empowering learners to self-organize from the start
- Check our social media status and calendar
- Respond to emails from a portable device, usually a phone
- Review our schedules on the same device
- Check a weather app or “Ask Siri” if we will need an umbrella today
- Check out the latest news via a favorite news app or review whatever our RSS Feed has pushed to us since last night.
And, for a good number of us, this all happens before we even take one step out of bed in the morning. You see, as adults, we self-organize and self-determine our daily work and life activities using technology and involving other humans as we see fit.
Yet where or HOW did we learn to balance using technology with the human element?
It certainly did not happen during our public education experiences. Think back to your school days. If they were like mine, you were told what to do. Handed a worksheet. Given a “Review Packet” before the big test. As an adult, when you hear a bell ring, you likely flashback to images of hundreds of your classmates and you filing into a crowded hallway and rushing to the next class before the late bell sounded. (This was the early version of the “Information Super Highway!”)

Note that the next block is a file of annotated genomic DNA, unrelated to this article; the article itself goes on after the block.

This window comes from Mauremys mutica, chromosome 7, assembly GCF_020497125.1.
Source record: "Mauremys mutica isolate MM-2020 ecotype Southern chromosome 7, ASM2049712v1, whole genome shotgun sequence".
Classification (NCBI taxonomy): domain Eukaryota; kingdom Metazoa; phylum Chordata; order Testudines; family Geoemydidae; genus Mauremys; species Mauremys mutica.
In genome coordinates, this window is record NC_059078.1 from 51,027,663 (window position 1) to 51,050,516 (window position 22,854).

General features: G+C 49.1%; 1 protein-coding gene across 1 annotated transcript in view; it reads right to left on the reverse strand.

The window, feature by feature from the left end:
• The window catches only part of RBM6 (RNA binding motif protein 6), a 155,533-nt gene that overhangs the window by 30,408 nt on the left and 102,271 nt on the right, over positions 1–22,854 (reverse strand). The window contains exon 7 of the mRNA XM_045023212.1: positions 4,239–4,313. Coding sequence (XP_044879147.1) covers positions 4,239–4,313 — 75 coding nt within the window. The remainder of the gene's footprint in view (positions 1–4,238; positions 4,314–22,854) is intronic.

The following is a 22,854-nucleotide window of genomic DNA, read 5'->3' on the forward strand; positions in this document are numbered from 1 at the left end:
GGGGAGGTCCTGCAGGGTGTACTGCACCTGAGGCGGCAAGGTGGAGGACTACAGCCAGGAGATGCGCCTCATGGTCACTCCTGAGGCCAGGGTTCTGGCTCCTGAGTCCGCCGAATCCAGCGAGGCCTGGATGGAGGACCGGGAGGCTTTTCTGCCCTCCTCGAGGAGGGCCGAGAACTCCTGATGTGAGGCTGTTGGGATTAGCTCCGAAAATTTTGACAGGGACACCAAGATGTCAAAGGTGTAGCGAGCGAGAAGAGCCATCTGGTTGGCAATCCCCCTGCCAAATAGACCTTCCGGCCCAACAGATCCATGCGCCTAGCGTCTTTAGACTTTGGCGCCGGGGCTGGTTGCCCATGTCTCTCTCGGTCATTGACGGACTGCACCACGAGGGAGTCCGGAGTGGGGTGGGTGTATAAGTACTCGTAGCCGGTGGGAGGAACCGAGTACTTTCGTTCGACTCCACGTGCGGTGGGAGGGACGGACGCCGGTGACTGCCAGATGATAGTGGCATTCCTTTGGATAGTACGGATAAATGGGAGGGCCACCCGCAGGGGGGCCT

There was little to no self-organization, or student agency as we refer to it today in our schools. It's not your fault nor was it mine; it is just the way schools were organized in the early 1900s, when more and more children in this country began to attend school. Enter the Industrial Era of schools, the stacking and racking of students by their manufacture dates. Efficiency reined supreme when it came to designing the educational experience.
Today, as we explore customizing education or the powerful combination of technology and the human element, we’re really talking about returning to that pre-Industrial Age one-room schoolhouse feel. We’re reimagining education so that operational efficiency and accountability do not override what’s best for our learners. We’re talking about how to give learners more opportunities to self-organize – without giving up the control and accountability we need in a school with hundreds of learners.
We believe there are ways we can make a dent in the lock-step approach to public education, and we are excited to start talking about these with you in the coming weeks. From Curriculum Mapping, to Voice & Choice to Structures, we will be writing and talking about three areas that can help us recapture the one-room feel for our learners.
Stay tuned … and share your thoughts with us, starting with this: What do you believe is the “Ideal Learning Experience” for today’s students? And what do we need to do to make it so?